Property, intangible

a blog about ownership of intellectual property rights and its licensing

Mind Your Licenses

Mind your licenses – if you want the mark to remain valid, it behooves you to comply with the terms of the license.

Non-party Ansell Incorporated, later called Ansell Healthcare Products (Ansell), owned the mark CONDOM SENSE for prophylactics, claiming first use in 1988. In 1992, it filed an intent-to-use application for the mark CONDOM SENSE for retail store services. Around the same time, it learned that a store was calling itself Condom Sense, so it threatened the store with an infringement suit and then granted a license to plaintiff Condom Sense, Inc. (CSI – link fairly safe for work) allowing the store to use the mark. Thereafter Ansell filed a Statement of Use based on CSI’s use of the mark and the registration issued.

It was a five year license, expiring in 1999 unless CSI gave written notice of its intent to renew and was not in default. CSI could use the mark in only two locations within the Dallas metropolitan area, could not assign the agreement, and could not sublicense the mark.

CSI missed its first royalty payment and essentially thereafter ignored the fact that it didn’t actually own the mark.* In 1997 it sold its store to defendant Mike Edwards and as part of the transaction licensed the CONDOM SENSE mark to Edwards. CSI also licensed other stores to use the CONDOM SENSE mark. Edwards also started opening more stores, in competition with CSI, claiming that his license agreement with CSI allowed him to do so.

By the third quarter of 1996 Ansell gave up on any royalties from CSI and CSI never renewed the license. In 2001 Ansell filed a Declaration of Continued Use in order to maintain the trademark registration, even though Ansell was not itself using the mark for retail store services and CSI had been the only licensee.

In 2003 CSI finally sued Edwards and the Edwards licensees. CSI’s lawyer informed Ansell of the suit, which was the first notice to Ansell that CSI was licensing the CONDOM SENSE mark. Ansell ended up assigning the mark to CSI for $4,000 — the trademark administrator for Ansell said it was a “no brainer” because Ansell was not using the mark; it was “either sell it or let it go.” In 2005, after CSI acquired the registration, it non-suited the 2003 lawsuit (no reason given by the court), then two years later filed a petition for a temporary retaining order and an injunction against Edwards.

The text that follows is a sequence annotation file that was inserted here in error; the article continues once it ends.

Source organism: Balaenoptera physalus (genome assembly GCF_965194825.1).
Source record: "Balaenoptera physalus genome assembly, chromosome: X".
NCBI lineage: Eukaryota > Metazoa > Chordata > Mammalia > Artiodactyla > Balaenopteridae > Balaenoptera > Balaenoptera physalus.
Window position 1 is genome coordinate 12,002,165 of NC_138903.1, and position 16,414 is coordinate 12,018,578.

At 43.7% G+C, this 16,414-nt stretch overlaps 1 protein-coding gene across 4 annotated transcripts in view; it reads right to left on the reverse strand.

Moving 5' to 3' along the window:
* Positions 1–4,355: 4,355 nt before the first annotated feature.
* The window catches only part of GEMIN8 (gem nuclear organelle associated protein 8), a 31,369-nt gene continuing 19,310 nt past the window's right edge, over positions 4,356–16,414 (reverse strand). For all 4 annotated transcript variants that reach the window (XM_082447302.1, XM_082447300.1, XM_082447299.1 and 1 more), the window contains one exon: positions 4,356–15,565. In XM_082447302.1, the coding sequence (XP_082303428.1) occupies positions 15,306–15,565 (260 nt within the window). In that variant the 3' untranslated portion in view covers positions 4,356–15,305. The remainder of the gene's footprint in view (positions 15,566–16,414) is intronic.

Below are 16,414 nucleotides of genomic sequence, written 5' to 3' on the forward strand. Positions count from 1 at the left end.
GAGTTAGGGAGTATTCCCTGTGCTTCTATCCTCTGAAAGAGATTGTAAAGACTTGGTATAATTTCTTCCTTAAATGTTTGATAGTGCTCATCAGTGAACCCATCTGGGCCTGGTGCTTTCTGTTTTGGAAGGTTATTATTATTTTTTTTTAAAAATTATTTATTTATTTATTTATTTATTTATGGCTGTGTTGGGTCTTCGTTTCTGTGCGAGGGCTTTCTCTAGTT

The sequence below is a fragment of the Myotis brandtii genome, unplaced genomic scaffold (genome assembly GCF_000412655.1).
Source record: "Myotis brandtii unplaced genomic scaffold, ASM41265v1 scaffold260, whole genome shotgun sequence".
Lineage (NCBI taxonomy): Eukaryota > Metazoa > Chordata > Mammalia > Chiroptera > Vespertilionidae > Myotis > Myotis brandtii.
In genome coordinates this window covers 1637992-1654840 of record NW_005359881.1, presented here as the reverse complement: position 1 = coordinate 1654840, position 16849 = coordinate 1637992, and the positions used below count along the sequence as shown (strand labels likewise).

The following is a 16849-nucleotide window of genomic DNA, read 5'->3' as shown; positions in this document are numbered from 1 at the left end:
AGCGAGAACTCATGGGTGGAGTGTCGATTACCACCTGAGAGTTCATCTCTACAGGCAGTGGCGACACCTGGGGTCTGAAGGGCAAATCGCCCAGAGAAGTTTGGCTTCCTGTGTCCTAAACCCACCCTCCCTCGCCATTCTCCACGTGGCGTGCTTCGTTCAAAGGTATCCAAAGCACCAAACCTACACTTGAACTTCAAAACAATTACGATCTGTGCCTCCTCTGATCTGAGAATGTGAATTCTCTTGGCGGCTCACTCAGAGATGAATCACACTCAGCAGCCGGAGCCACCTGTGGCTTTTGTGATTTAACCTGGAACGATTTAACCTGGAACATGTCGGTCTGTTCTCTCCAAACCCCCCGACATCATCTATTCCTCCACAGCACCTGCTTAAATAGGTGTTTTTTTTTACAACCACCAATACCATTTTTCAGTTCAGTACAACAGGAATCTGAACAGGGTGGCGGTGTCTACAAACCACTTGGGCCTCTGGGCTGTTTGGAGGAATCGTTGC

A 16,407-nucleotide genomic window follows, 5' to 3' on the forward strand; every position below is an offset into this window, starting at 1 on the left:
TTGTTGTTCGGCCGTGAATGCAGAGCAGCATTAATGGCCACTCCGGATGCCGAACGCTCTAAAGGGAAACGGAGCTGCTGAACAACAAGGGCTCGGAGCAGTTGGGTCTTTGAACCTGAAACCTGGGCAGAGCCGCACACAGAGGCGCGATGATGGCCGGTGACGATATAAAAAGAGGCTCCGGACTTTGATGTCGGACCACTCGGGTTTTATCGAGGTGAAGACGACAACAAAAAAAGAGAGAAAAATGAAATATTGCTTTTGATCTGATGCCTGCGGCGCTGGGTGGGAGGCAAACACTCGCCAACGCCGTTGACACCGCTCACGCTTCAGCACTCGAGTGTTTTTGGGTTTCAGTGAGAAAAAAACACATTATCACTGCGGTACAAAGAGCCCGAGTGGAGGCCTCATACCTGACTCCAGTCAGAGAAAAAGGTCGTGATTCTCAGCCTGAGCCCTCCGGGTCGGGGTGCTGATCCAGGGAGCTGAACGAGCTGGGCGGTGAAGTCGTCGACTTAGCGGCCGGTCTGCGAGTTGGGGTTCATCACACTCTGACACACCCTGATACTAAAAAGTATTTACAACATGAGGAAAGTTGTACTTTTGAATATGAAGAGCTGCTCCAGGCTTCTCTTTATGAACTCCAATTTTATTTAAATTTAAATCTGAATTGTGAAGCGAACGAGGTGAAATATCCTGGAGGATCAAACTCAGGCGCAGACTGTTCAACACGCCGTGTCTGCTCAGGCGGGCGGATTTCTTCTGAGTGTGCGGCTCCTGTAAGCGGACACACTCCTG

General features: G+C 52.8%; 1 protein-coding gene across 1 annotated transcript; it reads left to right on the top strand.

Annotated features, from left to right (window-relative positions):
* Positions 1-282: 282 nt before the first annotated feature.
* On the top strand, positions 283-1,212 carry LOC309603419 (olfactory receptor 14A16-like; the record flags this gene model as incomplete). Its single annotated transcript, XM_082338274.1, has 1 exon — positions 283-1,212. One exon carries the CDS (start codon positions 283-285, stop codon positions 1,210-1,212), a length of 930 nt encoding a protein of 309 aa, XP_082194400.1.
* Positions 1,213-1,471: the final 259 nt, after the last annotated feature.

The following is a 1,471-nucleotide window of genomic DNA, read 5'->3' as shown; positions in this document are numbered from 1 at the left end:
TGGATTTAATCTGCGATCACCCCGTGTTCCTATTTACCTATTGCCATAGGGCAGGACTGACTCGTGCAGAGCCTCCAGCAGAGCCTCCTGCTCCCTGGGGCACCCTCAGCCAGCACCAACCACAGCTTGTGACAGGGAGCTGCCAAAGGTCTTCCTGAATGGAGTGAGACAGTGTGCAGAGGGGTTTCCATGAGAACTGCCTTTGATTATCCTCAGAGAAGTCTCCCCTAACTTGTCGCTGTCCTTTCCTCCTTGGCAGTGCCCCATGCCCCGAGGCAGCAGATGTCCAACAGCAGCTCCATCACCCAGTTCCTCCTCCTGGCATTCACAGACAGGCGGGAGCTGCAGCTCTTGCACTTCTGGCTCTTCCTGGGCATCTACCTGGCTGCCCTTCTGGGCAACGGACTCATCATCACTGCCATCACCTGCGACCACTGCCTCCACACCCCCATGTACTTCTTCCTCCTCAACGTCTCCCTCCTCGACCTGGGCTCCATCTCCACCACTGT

So who owns the mark?

It is a thorough state appeals court opinion and I’ll only cover parts of it. The appeals court agreed with the the district court’s conclusion that Ansell had abandoned the trademark. The question turned on whether the CSI license had expired or not:

It bears noting that the question of whether the license agreement expired is crucial to the determination of whether Ansell abandoned the mark before the February 2005 assignment. That is because the parties agree that Ansell’s rights in the mark can be maintained through the use by a licensee and that Ansell relied on its licensee’s use to support its registration of the mark for retail store services. The parties also agree CSI was the only entity to which Ansell granted a license to use the mark and that appellants have used the mark continuously since the first Condom Sense retail location opened in the early 1990s. So, if the license agreement remained in force, Ansell did not abandon the mark. But if the license agreement expired as the trial court found, then Ansell’s use of the mark ceased.

The court found that the license agreement had expired by its terms; there was no notice of renewal and CSI had been in default on payments.